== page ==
CSCU President Mark Ojakian has mentioned repeatedly that contract negotiations with unions in higher education are important because of a dire need to rein in spending within our system. I agree. However, before we once again attack the problem of “doing more with less” we have a responsibility to the taxpayers and students to clearly detail how we currently spend. As a system, we haven’t done this.
The Mirror’s recent article on CSCU President Mark Ojakian portrayed him as a good listener, a mediator, a reasonable man, and a really nice guy. But the warm feelings engendered by the Mirror’s puff piece should not be allowed to obscure the fact that the contract proposals put forward by his Board of Regents are nothing short of a scorched-earth attack on the faculty of Connecticut’s four state universities and the students they serve.
People’s perception of the work that others do is often inaccurate. This is especially true for university professors. The public in general, and politicians in particular, and even our governing body, the Board of Regents, seem to believe the work that full-time professors do is easy and largely limited to the classroom. Is this perception accurate? Let’s look at what professors actually do.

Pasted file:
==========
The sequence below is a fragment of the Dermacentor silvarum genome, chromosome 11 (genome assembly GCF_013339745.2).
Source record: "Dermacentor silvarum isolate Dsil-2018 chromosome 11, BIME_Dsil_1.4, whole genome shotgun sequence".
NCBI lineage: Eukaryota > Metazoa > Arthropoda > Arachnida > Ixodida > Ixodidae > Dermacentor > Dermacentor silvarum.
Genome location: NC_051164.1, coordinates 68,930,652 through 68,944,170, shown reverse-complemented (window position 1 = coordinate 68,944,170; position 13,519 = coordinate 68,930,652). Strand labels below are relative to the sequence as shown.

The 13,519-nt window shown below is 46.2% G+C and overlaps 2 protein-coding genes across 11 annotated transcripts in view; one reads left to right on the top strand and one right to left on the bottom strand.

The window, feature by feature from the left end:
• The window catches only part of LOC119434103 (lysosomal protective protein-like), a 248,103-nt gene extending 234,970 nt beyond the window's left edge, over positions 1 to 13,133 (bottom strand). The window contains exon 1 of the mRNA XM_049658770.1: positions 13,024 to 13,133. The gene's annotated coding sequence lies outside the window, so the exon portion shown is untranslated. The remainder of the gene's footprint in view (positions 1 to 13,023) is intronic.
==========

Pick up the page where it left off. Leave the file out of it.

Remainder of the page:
I have been associated with student newspapers throughout my college career. I cringe when administrators and others attempt to limit the freedom of the press. I think the college does more harm than good with these actions.
The movement to label foods containing genetically modified organisms is based on bad information and flies in the face of scientific reason. If state legislatures continue to pass bills that support the anti-science agenda, we will end up with a patchwork of unnecessary regulations that stand to negatively impact the food industry and ultimately hit consumers where it hurts most—in their wallets.
Many people instinctively understand that compassionate support is important for people who have lived through abuse and trauma, but instinct can make for a poor teacher. Our initial response to a survivor’s disclosure of past abuse can have a profound impact on his chances for recovery.
The policies of some Connecticut insurers are forcing women to resign themselves to hot flashes or subject themselves to unintended consequences associated with exposure to medications not well studied or indicated for the treatment of the potentially debilitating condition.
More than 80 percent of the students in the Connecticut State University system remain in the state after graduation, providing the state with a well-educated, tax-paying workforce. The state should treat the system like the economic engine it is rather than continually cutting its budget.
Education reform in Connecticut has a paint-by-numbers quality that, while stifling creativity and individualism, produces paint-by-numbers results. It is time to think more clearly about what is motivating this so-called reform and who stands to gain from it.